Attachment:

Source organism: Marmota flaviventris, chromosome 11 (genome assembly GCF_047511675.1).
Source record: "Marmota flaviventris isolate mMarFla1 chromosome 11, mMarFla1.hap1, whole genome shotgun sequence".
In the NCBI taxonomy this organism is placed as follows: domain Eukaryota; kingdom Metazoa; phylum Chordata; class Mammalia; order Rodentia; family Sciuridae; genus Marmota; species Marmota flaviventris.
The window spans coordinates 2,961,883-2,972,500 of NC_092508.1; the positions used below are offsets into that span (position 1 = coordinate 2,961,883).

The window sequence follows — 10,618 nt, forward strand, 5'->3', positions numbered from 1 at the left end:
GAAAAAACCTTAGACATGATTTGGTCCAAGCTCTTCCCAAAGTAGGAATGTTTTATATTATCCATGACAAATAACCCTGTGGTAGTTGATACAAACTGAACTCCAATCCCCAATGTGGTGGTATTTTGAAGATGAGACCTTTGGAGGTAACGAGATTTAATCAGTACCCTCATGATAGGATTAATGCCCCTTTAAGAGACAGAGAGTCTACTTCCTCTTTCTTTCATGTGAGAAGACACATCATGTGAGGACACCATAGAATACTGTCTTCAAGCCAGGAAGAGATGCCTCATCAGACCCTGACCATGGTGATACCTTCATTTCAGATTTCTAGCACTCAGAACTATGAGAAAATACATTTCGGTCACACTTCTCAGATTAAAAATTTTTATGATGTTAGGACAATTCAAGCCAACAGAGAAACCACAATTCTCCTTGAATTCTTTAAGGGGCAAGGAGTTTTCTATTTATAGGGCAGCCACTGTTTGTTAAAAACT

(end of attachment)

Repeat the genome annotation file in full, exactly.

Source organism: Marmota flaviventris, chromosome 11 (genome assembly GCF_047511675.1).
Source record: "Marmota flaviventris isolate mMarFla1 chromosome 11, mMarFla1.hap1, whole genome shotgun sequence".
In the NCBI taxonomy this organism is placed as follows: domain Eukaryota; kingdom Metazoa; phylum Chordata; class Mammalia; order Rodentia; family Sciuridae; genus Marmota; species Marmota flaviventris.
The window spans coordinates 2,961,883-2,972,500 of NC_092508.1; the positions used below are offsets into that span (position 1 = coordinate 2,961,883).

The window sequence follows — 10,618 nt, forward strand, 5'->3', positions numbered from 1 at the left end:
GAAAAAACCTTAGACATGATTTGGTCCAAGCTCTTCCCAAAGTAGGAATGTTTTATATTATCCATGACAAATAACCCTGTGGTAGTTGATACAAACTGAACTCCAATCCCCAATGTGGTGGTATTTTGAAGATGAGACCTTTGGAGGTAACGAGATTTAATCAGTACCCTCATGATAGGATTAATGCCCCTTTAAGAGACAGAGAGTCTACTTCCTCTTTCTTTCATGTGAGAAGACACATCATGTGAGGACACCATAGAATACTGTCTTCAAGCCAGGAAGAGATGCCTCATCAGACCCTGACCATGGTGATACCTTCATTTCAGATTTCTAGCACTCAGAACTATGAGAAAATACATTTCGGTCACACTTCTCAGATTAAAAATTTTTATGATGTTAGGACAATTCAAGCCAACAGAGAAACCACAATTCTCCTTGAATTCTTTAAGGGGCAAGGAGTTTTCTATTTATAGGGCAGCCACTGTTTGTTAAAAACT